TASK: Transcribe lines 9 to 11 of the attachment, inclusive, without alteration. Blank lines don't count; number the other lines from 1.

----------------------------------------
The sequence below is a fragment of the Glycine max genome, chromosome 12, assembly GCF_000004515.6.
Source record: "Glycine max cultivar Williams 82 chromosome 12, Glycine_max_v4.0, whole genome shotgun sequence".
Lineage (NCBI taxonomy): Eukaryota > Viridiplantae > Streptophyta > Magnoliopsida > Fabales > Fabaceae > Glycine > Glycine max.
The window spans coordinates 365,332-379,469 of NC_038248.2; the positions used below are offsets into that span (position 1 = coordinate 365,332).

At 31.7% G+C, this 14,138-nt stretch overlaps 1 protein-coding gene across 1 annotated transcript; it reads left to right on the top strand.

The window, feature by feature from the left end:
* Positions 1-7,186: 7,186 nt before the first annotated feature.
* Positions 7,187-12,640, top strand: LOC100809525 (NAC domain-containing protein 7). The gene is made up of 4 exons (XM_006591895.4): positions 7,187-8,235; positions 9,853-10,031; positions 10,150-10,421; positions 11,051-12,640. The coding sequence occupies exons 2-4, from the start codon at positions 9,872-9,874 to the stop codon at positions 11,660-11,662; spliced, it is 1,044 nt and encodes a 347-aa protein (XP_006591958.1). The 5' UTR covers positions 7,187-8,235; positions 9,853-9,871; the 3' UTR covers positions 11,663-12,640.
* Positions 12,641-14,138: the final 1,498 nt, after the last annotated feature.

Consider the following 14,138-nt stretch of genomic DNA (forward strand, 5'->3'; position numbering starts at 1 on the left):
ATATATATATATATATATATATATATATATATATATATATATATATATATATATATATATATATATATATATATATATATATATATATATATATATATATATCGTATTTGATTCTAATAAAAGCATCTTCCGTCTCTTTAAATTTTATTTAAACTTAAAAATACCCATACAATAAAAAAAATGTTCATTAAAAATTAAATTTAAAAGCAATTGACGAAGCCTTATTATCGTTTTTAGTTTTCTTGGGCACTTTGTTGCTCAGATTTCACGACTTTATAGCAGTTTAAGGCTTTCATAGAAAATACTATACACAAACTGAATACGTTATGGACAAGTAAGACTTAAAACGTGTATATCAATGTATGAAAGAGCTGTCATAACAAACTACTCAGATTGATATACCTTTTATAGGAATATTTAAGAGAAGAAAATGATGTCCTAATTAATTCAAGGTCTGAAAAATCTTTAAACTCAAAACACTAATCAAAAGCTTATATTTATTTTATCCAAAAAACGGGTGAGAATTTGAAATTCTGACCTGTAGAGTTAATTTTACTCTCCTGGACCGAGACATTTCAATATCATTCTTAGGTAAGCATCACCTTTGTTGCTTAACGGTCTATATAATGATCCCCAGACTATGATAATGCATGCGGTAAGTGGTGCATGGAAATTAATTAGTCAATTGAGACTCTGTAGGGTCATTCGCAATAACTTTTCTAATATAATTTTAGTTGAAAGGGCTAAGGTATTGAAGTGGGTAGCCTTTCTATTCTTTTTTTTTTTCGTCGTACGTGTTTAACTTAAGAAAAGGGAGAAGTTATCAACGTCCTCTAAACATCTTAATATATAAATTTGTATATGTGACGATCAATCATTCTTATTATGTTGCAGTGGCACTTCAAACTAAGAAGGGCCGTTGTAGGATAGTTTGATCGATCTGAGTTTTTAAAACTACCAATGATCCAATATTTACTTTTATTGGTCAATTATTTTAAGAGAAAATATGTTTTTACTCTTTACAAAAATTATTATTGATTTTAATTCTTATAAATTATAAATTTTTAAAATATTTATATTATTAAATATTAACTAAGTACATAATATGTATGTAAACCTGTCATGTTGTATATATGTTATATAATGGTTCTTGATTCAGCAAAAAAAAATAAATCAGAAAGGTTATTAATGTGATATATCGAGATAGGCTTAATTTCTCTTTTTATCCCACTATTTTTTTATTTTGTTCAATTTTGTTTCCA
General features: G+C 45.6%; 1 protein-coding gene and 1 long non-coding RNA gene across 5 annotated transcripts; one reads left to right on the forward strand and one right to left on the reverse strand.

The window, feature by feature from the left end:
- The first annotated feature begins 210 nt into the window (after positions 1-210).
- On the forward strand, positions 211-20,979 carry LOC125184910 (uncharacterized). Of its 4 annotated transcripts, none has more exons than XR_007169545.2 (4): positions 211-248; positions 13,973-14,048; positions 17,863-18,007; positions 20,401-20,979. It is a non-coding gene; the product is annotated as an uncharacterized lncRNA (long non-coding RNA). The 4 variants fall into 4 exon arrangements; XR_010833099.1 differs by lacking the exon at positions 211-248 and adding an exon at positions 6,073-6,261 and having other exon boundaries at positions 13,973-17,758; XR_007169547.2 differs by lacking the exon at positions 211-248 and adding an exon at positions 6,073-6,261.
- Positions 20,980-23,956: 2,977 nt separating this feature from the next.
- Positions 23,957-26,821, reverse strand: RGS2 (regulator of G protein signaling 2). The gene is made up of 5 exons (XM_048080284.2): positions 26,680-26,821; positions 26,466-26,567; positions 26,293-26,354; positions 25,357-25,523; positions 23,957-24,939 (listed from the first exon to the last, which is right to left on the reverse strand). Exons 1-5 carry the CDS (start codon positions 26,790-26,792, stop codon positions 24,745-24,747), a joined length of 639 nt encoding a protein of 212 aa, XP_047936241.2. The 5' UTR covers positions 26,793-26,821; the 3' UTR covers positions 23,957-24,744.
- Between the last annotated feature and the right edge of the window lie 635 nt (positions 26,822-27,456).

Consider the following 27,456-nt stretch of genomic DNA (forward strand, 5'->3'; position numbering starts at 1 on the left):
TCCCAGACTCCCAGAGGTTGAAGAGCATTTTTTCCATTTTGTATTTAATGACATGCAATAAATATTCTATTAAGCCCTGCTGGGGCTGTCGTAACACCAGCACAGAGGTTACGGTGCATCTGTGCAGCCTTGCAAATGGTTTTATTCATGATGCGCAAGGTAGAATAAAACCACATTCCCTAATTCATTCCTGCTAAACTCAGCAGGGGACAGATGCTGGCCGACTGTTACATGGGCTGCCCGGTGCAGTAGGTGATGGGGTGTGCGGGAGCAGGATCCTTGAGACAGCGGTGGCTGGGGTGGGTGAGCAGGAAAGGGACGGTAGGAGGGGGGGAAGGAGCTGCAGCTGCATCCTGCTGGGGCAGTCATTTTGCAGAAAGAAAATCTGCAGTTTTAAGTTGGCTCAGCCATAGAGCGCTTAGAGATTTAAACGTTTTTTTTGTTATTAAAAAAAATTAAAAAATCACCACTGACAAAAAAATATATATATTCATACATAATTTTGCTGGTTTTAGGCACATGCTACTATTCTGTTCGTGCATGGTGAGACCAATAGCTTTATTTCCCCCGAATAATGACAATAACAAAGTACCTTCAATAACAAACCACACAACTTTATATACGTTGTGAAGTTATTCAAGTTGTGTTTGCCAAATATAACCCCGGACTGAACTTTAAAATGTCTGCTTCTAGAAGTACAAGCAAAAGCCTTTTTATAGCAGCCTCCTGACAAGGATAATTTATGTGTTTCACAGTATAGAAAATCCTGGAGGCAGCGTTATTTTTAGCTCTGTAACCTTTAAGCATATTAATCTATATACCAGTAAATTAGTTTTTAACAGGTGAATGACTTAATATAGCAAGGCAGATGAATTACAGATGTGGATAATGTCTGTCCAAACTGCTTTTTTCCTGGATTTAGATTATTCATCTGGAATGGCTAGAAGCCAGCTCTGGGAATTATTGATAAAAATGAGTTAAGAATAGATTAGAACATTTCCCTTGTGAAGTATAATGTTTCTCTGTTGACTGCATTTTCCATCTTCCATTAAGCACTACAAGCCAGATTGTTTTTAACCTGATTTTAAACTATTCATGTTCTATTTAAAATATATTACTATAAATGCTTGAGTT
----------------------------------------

* Positions 12,641-14,138: the final 1,498 nt, after the last annotated feature.

Consider the following 14,138-nt stretch of genomic DNA (forward strand, 5'->3'; position numbering starts at 1 on the left):
ATATATATATATATATATATATATATATATATATATATATATATATATATATATATATATATATATATATATATATATATATATATATATATATATATATATCGTATTTGATTCTAATAAAAGCATCTTCCGTCTCTTTAAATTTTATTTAAACTTAAAAATACCCATACAATAAAAAAAATGTTCATTAAAAATTAAATTTAAAAGCAATTGACGAAGCCTTATTATCGTTTTTAGTTTTCTTGGGCACTTTGTTGCTCAGATTTCACGACTTTATAGCAGTTTAAGGCTTTCATAGAAAATACTATACACAAACTGAATACGTTATGGACAAGTAAGACTTAAAACGTGTATATCAATGTATGAAAGAGCTGTCATAACAAACTACTCAGATTGATATACCTTTTATAGGAATATTTAAGAGAAGAAAATGATGTCCTAATTAATTCAAGGTCTGAAAAATCTTTAAACTCAAAACACTAATCAAAAGCTTATATTTATTTTATCCAAAAAACGGGTGAGAATTTGAAATTCTGACCTGTAGAGTTAATTTTACTCTCCTGGACCGAGACATTTCAATATCATTCTTAGGTAAGCATCACCTTTGTTGCTTAACGGTCTATATAATGATCCCCAGACTATGATAATGCATGCGGTAAGTGGTGCATGGAAATTAATTAGTCAATTGAGACTCTGTAGGGTCATTCGCAATAACTTTTCTAATATAATTTTAGTTGAAAGGGCTAAGGTATTGAAGTGGGTAGCCTTTCTATTCTTTTTTTTTTTCGTCGTACGTGTTTAACTTAAGAAAAGGGAGAAGTTATCAACGTCCTCTAAACATCTTAATATATAAATTTGTATATGTGACGATCAATCATTCTTATTATGTTGCAGTGGCACTTCAAACTAAGAAGGGCCGTTGTAGGATAGTTTGATCGATCTGAGTTTTTAAAACTACCAATGATCCAATATTTACTTTTATTGGTCAATTATTTTAAGAGAAAATATGTTTTTACTCTTTACAAAAATTATTATTGATTTTAATTCTTATAAATTATAAATTTTTAAAATATTTATATTATTAAATATTAACTAAGTACATAATATGTATGTAAACCTGTCATGTTGTATATATGTTATATAATGGTTCTTGATTCAGCAAAAAAAAATAAATCAGAAAGGTTATTAATGTGATATATCGAGATAGGCTTAATTTCTCTTTTTATCCCACTATTTTTTTATTTTGTTCAATTTTGTTTCCA